Significant failures in disciplinary process supported inference of discrimination

The Employment Appeal Tribunal has upheld a tribunal’s ruling that serious shortcomings in the way disciplinary proceedings were handled supported an inference of direct discrimination because of sexual orientation.

The claimant was an openly gay head teacher of a primary school. In August 2015 he met two young men of 17. After two meetings, the three of them had sex together. Following an investigation by social services and the police, it was established that the two young men (whom the claimant had believed to be 18 or over) had full capacity to consent to sex, no criminal offence had been committed and no child protection issue arose.

However the agencies involved recommended that the school consider disciplinary action. A disciplinary hearing finally took place in May 2016, the claimant having been suspended in the meantime. The panel of governors decided to dismiss him.

The employment tribunal was highly critical of the disciplinary process. Its primary concern was that the investigation report was not objective, but there were also concerns about failure to supply key documents to the claimant. In addition, the investigating officer was also involved in presenting to the case to the panel, which he did in a manner which was “far from objective”.

The claimant appealed against his dismissal, relying on these failings.  He also alleged that the hearing had been driven by homophobic beliefs and that the decision had wrongly involved child protection issues which were not relevant. However, following further procedural failings, he resigned before the appeal hearing took place. He then brought claims for constructive unfair dismissal and direct discrimination because of his sexual orientation, both of which the employment tribunal upheld.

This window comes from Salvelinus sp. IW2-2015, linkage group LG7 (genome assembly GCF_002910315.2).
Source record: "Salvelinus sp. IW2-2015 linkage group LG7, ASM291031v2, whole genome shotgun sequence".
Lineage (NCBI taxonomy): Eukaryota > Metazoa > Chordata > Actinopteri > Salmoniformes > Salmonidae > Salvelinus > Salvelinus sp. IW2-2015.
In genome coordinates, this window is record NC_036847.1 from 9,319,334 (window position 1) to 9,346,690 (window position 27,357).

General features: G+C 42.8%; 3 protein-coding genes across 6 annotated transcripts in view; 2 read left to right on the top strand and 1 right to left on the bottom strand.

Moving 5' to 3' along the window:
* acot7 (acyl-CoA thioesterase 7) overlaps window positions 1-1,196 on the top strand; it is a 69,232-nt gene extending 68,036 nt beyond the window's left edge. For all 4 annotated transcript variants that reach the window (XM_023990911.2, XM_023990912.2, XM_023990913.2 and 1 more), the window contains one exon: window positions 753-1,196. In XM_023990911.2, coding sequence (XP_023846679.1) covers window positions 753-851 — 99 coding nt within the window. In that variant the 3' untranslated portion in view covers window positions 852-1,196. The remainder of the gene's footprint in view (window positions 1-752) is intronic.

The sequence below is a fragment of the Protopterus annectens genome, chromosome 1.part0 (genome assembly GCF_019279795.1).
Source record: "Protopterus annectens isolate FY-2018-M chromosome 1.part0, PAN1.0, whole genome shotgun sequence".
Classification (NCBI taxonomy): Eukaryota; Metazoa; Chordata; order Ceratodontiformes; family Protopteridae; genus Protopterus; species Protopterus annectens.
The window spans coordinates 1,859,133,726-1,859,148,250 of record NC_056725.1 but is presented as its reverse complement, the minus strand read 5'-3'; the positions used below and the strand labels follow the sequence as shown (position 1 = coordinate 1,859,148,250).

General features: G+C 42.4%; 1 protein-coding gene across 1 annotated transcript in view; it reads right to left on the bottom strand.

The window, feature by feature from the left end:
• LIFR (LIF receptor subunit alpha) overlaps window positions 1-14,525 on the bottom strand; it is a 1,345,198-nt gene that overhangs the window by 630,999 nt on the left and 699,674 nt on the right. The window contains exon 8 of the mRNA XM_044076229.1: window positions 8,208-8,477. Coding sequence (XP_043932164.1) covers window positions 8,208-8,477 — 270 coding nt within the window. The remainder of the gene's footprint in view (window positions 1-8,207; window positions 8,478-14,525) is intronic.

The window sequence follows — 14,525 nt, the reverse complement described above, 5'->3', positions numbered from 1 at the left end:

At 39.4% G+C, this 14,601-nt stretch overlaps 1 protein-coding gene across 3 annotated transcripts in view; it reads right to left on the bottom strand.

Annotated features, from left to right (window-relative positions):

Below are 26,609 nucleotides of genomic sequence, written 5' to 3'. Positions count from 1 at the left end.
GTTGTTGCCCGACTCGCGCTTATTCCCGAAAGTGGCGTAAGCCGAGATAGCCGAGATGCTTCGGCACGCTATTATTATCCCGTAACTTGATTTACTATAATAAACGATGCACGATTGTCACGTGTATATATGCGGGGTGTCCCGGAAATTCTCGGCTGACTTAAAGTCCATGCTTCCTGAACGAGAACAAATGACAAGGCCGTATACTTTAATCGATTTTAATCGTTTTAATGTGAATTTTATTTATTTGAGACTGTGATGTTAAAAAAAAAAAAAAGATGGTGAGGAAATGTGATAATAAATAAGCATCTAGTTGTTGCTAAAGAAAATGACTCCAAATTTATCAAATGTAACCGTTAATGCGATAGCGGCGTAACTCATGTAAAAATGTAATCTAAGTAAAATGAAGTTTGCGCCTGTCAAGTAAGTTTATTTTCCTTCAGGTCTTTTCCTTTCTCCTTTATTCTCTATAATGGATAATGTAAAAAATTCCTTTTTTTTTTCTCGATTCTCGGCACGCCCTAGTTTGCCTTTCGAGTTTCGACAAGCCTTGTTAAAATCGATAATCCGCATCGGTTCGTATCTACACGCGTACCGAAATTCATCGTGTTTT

The school’s key argument on appeal was that it was not enough to show that it was “possible” to draw an inference that there had been discrimination on grounds of sexual orientation.  However the EAT pointed out that this was a misunderstanding of the burden of proof provisions in the Equality Act. It said that where a number of inferences can be drawn from the same set of facts, and one such inference is that there has been discrimination, that inference must be drawn unless the contrary is proved.

While unreasonable treatment on its own is unlikely to support such an inference, where the claimant’s sexual orientation was “right at the centre of the case” the tribunal had been entitled to make a judgment that the failings in the procedure were so unreasonable that it was possible to infer that “there must have been more to it than simply that he had sex with two 17 year olds.”

Arguments that shortcomings in the disciplinary process amount to a breach of contract, or a failure to make reasonable adjustments, are relatively common. But it is rarer for claimants to argue successfully that they also amount to direct discrimination. This case is a reminder that such arguments can succeed if the failings are particularly serious, even if there is no direct evidence of discrimination.

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